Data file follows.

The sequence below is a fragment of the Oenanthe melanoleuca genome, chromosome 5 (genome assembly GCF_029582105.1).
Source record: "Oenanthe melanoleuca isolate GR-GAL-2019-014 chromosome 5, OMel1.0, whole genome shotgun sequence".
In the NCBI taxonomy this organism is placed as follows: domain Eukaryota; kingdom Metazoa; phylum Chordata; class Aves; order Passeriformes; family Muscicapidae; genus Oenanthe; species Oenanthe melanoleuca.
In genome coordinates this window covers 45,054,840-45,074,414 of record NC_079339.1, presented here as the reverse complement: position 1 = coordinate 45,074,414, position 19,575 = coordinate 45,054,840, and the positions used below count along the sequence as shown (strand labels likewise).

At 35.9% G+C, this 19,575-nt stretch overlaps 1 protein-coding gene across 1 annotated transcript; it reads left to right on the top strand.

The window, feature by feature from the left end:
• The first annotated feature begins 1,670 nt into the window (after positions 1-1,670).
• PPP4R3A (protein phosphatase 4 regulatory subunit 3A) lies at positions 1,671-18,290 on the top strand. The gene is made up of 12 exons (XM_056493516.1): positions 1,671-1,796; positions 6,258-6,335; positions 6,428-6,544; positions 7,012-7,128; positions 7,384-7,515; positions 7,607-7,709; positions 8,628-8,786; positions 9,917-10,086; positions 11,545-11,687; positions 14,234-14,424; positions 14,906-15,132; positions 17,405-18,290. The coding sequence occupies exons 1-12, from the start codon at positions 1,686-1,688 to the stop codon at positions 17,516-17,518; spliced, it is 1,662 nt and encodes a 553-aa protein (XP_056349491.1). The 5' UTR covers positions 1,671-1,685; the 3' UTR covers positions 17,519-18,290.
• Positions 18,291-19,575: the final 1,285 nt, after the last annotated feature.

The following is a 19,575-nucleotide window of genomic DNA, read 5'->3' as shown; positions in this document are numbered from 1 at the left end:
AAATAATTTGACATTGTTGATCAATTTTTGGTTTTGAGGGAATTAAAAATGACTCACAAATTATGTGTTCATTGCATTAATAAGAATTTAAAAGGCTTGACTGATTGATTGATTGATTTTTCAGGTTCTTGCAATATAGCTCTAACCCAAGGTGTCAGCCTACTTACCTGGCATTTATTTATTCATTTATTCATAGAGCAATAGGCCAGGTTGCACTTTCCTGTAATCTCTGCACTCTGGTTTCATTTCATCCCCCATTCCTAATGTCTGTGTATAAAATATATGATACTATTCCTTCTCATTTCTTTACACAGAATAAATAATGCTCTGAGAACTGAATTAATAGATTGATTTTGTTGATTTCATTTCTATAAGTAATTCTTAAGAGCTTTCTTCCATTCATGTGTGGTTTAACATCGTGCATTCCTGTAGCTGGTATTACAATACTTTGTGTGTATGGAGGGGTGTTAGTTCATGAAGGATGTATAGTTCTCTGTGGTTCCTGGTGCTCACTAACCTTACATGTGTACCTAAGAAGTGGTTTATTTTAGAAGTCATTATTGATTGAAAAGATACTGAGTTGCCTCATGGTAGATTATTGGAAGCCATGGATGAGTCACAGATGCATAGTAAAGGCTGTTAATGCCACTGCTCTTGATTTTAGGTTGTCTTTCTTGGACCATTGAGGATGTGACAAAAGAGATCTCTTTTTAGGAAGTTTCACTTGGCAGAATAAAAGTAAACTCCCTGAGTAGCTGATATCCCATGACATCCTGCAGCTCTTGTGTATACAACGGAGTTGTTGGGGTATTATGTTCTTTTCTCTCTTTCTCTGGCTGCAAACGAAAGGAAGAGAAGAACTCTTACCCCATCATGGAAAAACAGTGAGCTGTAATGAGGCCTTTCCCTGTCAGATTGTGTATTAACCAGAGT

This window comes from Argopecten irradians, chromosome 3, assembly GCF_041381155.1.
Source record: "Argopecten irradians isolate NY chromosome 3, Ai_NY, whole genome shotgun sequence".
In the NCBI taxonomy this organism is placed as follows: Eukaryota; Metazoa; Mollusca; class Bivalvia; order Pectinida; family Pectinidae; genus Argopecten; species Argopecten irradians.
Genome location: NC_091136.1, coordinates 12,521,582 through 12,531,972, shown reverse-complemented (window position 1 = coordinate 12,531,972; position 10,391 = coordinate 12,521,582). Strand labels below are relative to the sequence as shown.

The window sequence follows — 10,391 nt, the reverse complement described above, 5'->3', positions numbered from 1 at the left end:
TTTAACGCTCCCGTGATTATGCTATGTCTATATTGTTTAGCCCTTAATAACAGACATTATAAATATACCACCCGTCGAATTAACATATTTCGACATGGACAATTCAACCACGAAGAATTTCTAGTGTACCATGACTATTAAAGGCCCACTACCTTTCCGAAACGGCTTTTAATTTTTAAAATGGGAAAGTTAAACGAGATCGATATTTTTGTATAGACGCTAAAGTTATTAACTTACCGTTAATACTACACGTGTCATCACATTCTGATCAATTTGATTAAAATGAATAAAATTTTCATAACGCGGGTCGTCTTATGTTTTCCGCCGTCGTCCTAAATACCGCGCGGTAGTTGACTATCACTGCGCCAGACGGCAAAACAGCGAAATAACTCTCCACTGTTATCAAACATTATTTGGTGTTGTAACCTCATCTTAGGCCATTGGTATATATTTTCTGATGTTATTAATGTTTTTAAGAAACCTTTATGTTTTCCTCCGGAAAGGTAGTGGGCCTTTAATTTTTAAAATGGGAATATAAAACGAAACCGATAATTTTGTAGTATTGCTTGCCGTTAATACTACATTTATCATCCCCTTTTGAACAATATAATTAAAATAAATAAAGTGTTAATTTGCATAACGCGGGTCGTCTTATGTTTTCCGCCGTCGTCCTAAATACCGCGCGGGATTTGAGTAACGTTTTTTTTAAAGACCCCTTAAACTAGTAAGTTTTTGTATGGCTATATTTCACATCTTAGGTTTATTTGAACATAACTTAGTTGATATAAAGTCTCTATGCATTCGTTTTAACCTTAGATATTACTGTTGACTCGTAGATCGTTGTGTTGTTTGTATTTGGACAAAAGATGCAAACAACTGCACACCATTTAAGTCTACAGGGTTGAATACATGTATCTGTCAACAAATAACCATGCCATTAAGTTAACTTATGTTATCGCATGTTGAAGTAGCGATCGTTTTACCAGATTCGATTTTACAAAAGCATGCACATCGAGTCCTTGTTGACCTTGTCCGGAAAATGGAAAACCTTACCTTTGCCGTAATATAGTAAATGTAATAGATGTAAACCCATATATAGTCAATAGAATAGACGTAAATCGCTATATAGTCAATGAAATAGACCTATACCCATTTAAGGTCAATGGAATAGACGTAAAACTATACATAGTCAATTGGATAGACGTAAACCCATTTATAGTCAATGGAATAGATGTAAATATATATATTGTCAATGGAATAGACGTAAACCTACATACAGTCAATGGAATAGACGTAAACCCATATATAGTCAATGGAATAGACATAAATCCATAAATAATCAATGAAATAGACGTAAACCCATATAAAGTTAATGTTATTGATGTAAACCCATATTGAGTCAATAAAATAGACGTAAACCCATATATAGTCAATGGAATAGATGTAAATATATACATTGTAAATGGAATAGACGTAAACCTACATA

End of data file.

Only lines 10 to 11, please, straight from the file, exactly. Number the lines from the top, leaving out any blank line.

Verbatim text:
The following is a 19,575-nucleotide window of genomic DNA, read 5'->3' as shown; positions in this document are numbered from 1 at the left end:
AAATAATTTGACATTGTTGATCAATTTTTGGTTTTGAGGGAATTAAAAATGACTCACAAATTATGTGTTCATTGCATTAATAAGAATTTAAAAGGCTTGACTGATTGATTGATTGATTTTTCAGGTTCTTGCAATATAGCTCTAACCCAAGGTGTCAGCCTACTTACCTGGCATTTATTTATTCATTTATTCATAGAGCAATAGGCCAGGTTGCACTTTCCTGTAATCTCTGCACTCTGGTTTCATTTCATCCCCCATTCCTAATGTCTGTGTATAAAATATATGATACTATTCCTTCTCATTTCTTTACACAGAATAAATAATGCTCTGAGAACTGAATTAATAGATTGATTTTGTTGATTTCATTTCTATAAGTAATTCTTAAGAGCTTTCTTCCATTCATGTGTGGTTTAACATCGTGCATTCCTGTAGCTGGTATTACAATACTTTGTGTGTATGGAGGGGTGTTAGTTCATGAAGGATGTATAGTTCTCTGTGGTTCCTGGTGCTCACTAACCTTACATGTGTACCTAAGAAGTGGTTTATTTTAGAAGTCATTATTGATTGAAAAGATACTGAGTTGCCTCATGGTAGATTATTGGAAGCCATGGATGAGTCACAGATGCATAGTAAAGGCTGTTAATGCCACTGCTCTTGATTTTAGGTTGTCTTTCTTGGACCATTGAGGATGTGACAAAAGAGATCTCTTTTTAGGAAGTTTCACTTGGCAGAATAAAAGTAAACTCCCTGAGTAGCTGATATCCCATGACATCCTGCAGCTCTTGTGTATACAACGGAGTTGTTGGGGTATTATGTTCTTTTCTCTCTTTCTCTGGCTGCAAACGAAAGGAAGAGAAGAACTCTTACCCCATCATGGAAAAACAGTGAGCTGTAATGAGGCCTTTCCCTGTCAGATTGTGTATTAACCAGAGT